Allison was diagnosed with chronic obstructive pulmonary disease (COPD) several years ago. Since then, physicians have managed her symptoms with medications, bronchodilators and oxygen therapy. The 73-year-old also benefits from palliative medicine, a medical specialty dedicated to improving the quality of life for people with serious or chronic illnesses, such as COPD, Alzheimer’s disease, cancer, heart disease and more. 

“I tell people that palliative medicine is ‘old time’ medicine in that it travels with the patient,” says Sam Downing, MD, Director, Geriatrics and Palliative Medicine, Dignity Health, Yavapai Regional Medical Group (YRMG). “It’s an extra layer of support that focuses on improving quality of life and helping people deal with the symptoms associated with their illness.” 

Palliative Medicine: At Home or the Hospital 

The “extra layer of support” is provided by a palliative medicine team that may include doctors, nurses, social workers, chaplains and other specialists. This diverse team collaborates with the patients’ primary care and specialty physicians as well as patients and their family members. The palliative medicine team works with patients whether they are hospitalized or at home. 

Palliative medicine focuses on patients’ comfort by helping alleviate physical pain and symptoms. It also addresses emotional issues patients may be experiencing. Palliative medicine specialists are experts at bringing together the patient’s care team to ensure effective communication. 

For people like Allison, palliative medicine may include a medication review aimed at simplifying often complex prescription regimens, prescribed by many different medical practitioners.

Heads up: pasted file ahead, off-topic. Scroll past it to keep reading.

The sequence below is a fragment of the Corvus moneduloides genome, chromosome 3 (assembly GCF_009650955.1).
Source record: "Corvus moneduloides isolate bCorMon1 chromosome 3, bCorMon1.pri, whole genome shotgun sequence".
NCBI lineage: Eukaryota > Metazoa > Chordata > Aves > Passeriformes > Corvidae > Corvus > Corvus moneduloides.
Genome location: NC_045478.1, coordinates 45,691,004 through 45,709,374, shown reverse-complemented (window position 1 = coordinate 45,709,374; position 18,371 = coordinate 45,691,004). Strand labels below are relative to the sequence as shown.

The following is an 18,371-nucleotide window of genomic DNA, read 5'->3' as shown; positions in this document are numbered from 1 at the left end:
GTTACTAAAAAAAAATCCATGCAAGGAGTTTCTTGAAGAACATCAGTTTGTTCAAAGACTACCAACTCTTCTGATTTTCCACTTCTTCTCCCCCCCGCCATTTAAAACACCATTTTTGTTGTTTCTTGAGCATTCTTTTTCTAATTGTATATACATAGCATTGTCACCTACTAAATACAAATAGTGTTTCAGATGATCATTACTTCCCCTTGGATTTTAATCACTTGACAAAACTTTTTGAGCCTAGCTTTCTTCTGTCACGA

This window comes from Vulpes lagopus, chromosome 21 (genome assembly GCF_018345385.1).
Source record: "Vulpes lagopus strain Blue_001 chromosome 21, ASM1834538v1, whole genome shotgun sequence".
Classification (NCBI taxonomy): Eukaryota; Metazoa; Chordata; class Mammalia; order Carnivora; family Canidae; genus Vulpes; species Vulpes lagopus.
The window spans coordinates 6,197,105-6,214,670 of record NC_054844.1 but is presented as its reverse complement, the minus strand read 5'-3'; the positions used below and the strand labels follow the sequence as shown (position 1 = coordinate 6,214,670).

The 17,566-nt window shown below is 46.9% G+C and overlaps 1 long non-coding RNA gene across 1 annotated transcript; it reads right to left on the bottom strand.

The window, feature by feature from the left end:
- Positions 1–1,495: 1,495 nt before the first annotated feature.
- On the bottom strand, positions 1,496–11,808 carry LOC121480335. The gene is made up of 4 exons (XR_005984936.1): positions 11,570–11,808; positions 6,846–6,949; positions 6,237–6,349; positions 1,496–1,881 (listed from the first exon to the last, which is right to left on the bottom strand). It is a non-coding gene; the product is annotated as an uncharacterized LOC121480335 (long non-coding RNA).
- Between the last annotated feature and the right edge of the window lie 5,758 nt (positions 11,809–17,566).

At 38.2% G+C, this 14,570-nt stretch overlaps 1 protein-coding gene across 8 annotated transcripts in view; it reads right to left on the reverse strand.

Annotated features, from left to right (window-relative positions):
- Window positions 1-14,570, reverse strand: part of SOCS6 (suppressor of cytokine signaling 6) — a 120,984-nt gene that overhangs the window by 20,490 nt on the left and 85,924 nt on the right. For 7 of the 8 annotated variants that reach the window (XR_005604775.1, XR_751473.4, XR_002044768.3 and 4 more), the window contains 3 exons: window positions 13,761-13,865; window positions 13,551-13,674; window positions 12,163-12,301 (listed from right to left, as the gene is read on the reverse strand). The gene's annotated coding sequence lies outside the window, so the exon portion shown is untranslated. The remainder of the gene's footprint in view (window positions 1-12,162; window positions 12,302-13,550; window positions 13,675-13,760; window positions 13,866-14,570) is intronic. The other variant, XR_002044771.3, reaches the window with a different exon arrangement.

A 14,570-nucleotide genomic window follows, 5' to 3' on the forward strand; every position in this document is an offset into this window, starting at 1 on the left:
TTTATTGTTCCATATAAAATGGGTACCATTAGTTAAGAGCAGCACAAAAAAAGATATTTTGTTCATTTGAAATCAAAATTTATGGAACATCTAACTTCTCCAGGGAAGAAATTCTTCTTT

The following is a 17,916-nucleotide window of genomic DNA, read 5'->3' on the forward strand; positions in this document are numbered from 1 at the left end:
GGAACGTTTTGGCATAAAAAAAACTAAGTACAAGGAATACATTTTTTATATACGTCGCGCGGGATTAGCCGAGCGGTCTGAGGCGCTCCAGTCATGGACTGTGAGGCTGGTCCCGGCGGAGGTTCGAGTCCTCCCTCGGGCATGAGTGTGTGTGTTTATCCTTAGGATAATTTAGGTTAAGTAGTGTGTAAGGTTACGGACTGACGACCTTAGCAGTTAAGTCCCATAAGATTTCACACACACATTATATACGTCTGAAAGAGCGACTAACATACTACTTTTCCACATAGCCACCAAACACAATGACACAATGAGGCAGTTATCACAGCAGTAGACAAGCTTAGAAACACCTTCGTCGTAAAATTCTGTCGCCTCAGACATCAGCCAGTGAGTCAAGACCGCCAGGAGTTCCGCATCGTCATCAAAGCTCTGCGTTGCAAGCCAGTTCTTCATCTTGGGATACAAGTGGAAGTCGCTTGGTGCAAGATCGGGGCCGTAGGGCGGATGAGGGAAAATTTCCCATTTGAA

“We match the type of medical care patients receive with their goals,” says Dr. Downing. “This could include recommending that a patient with advanced COPD, for example, stop taking cholesterol medicine if that medication had undesirable side effects or was no longer indicated based on the patient’s goals.” 

Helping at All Stages of Illness 

Palliative medicine may begin when a chronic or major illness is diagnosed. However, the palliative medicine team can step in to help patients understand and manage the illness at any stage. According to Dr. Downing, palliative medicine helps patients: 

  • Better control their symptoms 
  • Cope more effectively with their illness 
  • Experience less depression 
  • Plan for future care needs 

“With palliative medicine, patients can continue curative efforts,” explains Dr. Downing. “People do better when their pain and symptoms are adequately managed. If they are comfortable during treatment, they do better with treatment.” 

Taking Time with Patients and Families 

Palliative medicine physicians and other members of the palliative medicine team also offer patients time that other medical specialists may not have available. 

“We spend as much time as possible with the patient and their family members,” Dr. Downing says. “It’s important they not feel rushed as they discuss their needs or the options available to them.” 

Support for Family Caregivers 

Family caregivers also benefit from palliative medicine. There may be financial challenges as well as questions about providing adequate care at home. The palliative medicine team can help identify resources that may be available to family caregivers. 


Do you believe you or someone you love may be a candidate for palliative medicine? Contact your physician to discuss the possibility of palliative medicine or call Dignity Health, YRMG at (928) 775-5567. 


Submitted by Dignity Health, Yavapai Regional Medical Group